Rural livelihoods and the land systems on which they depend are increasingly influenced by distant markets through economic globalization. Place-based analyses of land and livelihood system sustainability must then consider both proximate and distant influences on local decision-making. Thus, advancing land change theory in the context of economic globalization calls for a systematic understanding of the general processes as well as local contingencies shaping local responses to global signals. Synthesis of insights from place-based case studies is a path forward for developing such systematic knowledge. This paper introduces a generalized agent-based modeling framework for model-based synthesis to investigate the relative importance of structural versus agent-level factors in driving land-use and livelihood responses to changing global market signals. Six case-study sites that differed in environmental conditions, market access and influence, and livelihood settings were analyzed. Stronger market signals generally led to intensification and/or expansion of agriculture or increased non-farm labor, while changes in agents' risk attitudes prompted heterogeneous local responses to global market signals. These results demonstrate model-based synthesis as a promising approach to overcome many of the challenges of current synthesis methods in land change science and identify generalized as well as locally contingent responses to global market signals.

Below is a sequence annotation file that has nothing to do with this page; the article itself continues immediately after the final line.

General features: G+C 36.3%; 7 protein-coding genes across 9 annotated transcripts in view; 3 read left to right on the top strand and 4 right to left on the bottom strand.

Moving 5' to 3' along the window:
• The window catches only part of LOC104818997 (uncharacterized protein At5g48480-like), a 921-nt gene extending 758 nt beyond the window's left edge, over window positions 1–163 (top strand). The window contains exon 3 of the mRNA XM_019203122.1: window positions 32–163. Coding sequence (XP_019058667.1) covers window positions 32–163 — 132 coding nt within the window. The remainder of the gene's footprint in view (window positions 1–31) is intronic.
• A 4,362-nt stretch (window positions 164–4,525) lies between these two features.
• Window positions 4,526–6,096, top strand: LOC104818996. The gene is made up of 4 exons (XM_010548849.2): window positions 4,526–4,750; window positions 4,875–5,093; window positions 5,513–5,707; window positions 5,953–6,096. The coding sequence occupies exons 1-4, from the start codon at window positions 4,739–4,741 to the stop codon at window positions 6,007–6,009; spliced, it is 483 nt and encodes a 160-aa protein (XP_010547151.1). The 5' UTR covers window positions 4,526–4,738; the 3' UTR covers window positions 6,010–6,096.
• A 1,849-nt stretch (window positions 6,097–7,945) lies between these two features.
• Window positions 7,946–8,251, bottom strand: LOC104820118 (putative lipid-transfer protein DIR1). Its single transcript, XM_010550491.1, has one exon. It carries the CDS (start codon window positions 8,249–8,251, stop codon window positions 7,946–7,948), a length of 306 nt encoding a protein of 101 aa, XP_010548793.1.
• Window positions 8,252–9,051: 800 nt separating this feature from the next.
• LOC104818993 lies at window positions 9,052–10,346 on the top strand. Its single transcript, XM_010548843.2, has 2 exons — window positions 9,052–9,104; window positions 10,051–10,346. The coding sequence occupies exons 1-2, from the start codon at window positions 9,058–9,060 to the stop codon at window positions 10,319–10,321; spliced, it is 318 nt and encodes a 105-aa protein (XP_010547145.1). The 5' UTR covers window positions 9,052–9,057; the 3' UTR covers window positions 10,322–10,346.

Model-based synthesis of locally contingent responses to global market signals
Article published in Methods in Ecology and Evolution
Article published in Ecological Engineering